The minimum liquidity coverage ratio that banks must have under the new Basel III standards are phased in beginning at 70% in 2016 and steadily increasing to 100% by 2019. The year-by-year liquidity coverage ratio requirements for 2016, 2017, 2018 and 2019 are 70%, 80%, 90% and 100%, respectively.
Basel III Standards
In the wake of the 2008 financial crisis, the Basel Committee on Banking Supervision, or BCBS, produced a new set of regulatory standards for the banking industry worldwide, designed to provide greater financial stability for banks and the economy as a whole. One of the committee's major reforms revolves around much more stringent requirements for the liquidity coverage ratio or LCR.
The stated objective of the liquidity coverage requirements is to improve resilience in banks' short-term liquidity risk profile. The LCR requirements are designed to ensure banks maintain an adequate level of readily available, high-quality liquid assets, or HQLA, that can quickly and easily be converted into cash to meet any liquidity needs that might arise during a 30-day period of liquidity stress. The new coverage ratio standards should improve the ability of individual banks and the banking industry as a whole to successfully weather adverse financial or economic shocks. The increased financial coverage level required is designed to better insulate the banking industry from potential economic crises and to reduce the possibility of bank instability having a spillover effect on the rest of the economy.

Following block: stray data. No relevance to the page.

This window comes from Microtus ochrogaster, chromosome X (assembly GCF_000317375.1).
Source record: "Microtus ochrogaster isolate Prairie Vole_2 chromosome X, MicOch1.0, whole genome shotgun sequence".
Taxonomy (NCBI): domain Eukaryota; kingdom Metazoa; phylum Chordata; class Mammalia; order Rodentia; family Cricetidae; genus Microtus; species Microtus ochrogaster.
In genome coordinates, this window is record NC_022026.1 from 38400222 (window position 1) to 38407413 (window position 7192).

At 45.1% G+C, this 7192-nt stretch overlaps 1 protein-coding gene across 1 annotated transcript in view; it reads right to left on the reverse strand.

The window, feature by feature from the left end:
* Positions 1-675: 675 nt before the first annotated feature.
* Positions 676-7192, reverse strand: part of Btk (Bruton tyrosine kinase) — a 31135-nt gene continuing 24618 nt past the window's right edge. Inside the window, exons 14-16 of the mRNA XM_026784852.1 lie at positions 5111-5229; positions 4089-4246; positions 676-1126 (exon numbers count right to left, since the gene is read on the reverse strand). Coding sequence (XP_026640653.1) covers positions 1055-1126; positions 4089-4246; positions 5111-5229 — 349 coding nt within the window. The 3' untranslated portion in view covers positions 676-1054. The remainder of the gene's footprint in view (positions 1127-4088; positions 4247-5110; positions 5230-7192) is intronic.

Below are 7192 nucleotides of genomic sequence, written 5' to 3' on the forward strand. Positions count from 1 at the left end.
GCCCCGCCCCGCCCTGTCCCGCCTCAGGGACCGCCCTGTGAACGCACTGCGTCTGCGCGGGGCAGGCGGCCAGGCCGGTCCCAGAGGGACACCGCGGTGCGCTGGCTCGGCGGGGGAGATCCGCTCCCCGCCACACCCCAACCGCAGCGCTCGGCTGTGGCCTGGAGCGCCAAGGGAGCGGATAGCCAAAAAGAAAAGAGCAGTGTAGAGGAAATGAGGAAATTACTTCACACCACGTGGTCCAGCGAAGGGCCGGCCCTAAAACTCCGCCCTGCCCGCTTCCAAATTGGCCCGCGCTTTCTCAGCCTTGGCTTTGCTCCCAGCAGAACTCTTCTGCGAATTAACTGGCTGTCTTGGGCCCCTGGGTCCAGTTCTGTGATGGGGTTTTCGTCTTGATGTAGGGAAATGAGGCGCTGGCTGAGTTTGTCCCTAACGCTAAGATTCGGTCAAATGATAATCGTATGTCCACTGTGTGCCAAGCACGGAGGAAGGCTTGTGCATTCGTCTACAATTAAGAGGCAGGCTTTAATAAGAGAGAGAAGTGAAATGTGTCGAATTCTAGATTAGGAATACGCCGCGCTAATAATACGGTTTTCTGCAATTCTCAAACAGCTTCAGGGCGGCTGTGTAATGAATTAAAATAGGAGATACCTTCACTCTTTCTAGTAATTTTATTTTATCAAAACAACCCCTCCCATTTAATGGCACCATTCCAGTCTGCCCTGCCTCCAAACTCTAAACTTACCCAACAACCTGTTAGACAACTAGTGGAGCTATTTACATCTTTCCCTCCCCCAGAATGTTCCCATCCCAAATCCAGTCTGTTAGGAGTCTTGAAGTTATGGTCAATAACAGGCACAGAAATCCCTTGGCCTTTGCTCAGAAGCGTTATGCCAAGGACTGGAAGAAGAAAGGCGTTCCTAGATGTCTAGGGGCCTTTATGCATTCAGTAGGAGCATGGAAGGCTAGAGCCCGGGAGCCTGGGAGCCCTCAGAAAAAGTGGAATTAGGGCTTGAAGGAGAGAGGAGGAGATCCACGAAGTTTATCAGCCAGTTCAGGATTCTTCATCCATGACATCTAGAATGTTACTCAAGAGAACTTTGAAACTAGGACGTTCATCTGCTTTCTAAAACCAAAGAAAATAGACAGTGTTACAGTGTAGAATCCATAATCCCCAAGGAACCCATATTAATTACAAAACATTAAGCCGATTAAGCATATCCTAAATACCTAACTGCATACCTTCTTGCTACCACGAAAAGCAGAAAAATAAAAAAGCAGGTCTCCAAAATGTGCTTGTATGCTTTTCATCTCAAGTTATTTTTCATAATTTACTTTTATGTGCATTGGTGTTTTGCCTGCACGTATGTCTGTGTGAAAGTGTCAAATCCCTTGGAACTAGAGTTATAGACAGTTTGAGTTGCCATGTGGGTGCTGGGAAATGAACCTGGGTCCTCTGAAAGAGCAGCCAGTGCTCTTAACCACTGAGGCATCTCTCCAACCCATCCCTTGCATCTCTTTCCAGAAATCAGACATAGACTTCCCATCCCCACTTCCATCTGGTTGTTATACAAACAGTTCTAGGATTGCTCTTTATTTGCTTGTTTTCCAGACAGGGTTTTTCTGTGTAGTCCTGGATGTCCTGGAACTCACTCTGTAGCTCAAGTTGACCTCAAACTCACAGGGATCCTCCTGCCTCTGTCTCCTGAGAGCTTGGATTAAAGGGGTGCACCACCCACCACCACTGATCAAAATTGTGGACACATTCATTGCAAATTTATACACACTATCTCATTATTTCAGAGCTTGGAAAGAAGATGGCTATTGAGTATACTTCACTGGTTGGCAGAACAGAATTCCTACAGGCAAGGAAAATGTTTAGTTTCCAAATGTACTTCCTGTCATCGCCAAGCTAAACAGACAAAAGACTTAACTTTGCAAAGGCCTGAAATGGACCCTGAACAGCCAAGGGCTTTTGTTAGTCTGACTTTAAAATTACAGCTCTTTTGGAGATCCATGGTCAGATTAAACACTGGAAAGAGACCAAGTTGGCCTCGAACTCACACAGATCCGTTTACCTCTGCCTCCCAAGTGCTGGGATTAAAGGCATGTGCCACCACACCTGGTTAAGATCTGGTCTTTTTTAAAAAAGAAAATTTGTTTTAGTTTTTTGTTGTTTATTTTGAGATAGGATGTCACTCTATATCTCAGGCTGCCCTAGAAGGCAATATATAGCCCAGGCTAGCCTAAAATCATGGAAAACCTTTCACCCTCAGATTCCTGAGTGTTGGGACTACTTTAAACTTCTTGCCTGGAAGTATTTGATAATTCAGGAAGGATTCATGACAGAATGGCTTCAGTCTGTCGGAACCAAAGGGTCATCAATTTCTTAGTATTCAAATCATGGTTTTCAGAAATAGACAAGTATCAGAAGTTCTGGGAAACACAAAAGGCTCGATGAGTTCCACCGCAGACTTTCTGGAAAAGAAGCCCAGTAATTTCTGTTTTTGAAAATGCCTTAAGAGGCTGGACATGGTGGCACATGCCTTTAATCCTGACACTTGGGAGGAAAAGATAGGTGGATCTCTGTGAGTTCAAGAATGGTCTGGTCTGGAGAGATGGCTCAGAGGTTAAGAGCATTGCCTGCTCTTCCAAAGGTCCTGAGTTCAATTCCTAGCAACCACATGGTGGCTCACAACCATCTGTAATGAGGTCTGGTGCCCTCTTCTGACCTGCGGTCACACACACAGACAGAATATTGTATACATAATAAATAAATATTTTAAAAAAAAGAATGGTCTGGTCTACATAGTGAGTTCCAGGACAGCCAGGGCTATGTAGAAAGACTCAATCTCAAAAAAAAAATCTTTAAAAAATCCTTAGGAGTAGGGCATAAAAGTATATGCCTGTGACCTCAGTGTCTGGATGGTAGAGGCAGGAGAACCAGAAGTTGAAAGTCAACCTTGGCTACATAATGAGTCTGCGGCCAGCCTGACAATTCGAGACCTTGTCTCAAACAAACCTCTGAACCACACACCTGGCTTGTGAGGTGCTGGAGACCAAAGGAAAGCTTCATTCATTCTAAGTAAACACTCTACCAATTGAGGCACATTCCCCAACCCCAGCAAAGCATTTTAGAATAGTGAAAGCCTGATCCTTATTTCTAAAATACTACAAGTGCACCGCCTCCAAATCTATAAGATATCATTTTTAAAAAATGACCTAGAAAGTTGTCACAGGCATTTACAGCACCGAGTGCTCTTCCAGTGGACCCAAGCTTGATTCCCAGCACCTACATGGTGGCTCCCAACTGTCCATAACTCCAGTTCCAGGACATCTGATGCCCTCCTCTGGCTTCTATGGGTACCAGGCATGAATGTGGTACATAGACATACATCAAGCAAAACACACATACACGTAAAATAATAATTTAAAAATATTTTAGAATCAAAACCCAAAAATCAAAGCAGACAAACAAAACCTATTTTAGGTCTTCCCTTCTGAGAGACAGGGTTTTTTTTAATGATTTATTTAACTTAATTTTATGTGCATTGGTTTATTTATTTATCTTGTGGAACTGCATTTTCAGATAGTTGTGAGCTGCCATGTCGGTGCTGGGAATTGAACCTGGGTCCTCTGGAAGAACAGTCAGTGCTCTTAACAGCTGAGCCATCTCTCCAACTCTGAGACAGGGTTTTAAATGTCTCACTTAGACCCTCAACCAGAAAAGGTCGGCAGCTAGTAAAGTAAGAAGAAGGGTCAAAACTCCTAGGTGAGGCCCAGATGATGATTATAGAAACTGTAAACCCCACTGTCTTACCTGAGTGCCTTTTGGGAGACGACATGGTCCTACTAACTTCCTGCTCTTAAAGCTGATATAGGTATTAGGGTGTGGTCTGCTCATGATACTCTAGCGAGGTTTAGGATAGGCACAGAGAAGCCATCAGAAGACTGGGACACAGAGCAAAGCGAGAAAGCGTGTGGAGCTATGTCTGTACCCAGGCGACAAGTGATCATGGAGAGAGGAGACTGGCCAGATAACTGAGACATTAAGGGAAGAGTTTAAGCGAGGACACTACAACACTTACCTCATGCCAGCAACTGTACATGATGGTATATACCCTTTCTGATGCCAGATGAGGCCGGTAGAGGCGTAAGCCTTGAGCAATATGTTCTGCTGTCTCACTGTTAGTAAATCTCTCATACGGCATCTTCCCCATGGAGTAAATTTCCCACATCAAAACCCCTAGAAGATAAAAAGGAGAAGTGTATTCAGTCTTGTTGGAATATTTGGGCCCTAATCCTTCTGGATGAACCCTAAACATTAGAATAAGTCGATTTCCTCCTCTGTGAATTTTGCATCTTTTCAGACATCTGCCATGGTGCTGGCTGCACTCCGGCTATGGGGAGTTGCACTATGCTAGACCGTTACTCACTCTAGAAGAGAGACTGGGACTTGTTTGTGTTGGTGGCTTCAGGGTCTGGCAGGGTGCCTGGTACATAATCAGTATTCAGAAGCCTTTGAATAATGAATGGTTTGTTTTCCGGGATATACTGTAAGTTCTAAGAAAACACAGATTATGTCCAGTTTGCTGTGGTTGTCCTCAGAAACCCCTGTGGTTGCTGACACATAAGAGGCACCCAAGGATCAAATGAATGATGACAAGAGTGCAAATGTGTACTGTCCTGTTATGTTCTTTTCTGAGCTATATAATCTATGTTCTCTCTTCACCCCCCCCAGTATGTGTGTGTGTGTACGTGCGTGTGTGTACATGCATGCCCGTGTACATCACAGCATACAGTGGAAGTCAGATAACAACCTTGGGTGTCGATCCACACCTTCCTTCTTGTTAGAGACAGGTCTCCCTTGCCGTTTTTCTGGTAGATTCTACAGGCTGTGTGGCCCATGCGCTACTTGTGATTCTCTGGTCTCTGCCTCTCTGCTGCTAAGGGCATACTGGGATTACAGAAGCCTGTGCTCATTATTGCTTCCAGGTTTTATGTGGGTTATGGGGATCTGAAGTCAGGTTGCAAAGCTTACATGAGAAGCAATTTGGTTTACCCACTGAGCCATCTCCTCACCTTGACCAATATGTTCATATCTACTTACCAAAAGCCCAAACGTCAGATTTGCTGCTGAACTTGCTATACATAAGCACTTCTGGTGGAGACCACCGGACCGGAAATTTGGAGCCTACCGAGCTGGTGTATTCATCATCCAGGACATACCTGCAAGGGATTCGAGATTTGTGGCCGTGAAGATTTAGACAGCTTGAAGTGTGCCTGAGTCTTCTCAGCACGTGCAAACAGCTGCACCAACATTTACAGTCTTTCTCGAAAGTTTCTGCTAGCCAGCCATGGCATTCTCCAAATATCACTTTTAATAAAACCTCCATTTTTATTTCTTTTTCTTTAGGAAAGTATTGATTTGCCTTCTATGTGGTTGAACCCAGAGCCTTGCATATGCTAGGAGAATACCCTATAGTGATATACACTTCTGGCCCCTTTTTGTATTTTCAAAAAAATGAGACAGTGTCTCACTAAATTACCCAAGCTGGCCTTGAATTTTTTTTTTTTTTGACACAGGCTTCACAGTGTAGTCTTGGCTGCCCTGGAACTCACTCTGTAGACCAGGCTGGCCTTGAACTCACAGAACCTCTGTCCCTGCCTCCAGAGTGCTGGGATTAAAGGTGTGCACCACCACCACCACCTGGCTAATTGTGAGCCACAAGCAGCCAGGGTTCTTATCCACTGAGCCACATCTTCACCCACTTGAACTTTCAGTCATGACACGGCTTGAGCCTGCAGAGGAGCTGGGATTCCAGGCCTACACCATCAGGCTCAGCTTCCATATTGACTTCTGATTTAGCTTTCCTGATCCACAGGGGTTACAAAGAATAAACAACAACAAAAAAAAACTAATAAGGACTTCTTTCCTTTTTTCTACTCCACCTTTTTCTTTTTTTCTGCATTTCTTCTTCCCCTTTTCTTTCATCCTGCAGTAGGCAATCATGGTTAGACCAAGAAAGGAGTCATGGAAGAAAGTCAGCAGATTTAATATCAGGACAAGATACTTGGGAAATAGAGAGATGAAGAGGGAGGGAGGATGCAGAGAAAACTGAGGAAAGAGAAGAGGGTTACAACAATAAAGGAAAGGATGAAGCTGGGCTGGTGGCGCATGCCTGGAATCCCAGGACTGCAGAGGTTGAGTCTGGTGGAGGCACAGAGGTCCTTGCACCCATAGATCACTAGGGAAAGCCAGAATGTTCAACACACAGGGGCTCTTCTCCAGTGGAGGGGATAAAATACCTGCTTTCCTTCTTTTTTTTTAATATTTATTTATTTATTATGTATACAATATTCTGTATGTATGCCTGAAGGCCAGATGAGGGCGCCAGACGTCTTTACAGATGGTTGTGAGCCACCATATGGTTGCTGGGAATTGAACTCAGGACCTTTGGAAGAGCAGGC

U.S. Adoption of Standards
The BCBS outlined a gradual phase-in of the new liquidity coverage requirements between 2015 and 2019, but banks in the European Union will have already fully integrated the new standards by 2016, and U.S. regulatory agencies have implemented a timetable that mandates 100% compliance with the LCR requirement by 2017.
In the United States, the three federal regulatory authorities that jointly developed the final set of rules for implementing the Basel III standards are the Federal Reserve Board, the Office of the Comptroller of the Currency and the Federal Deposit Insurance Corporation, or FDIC.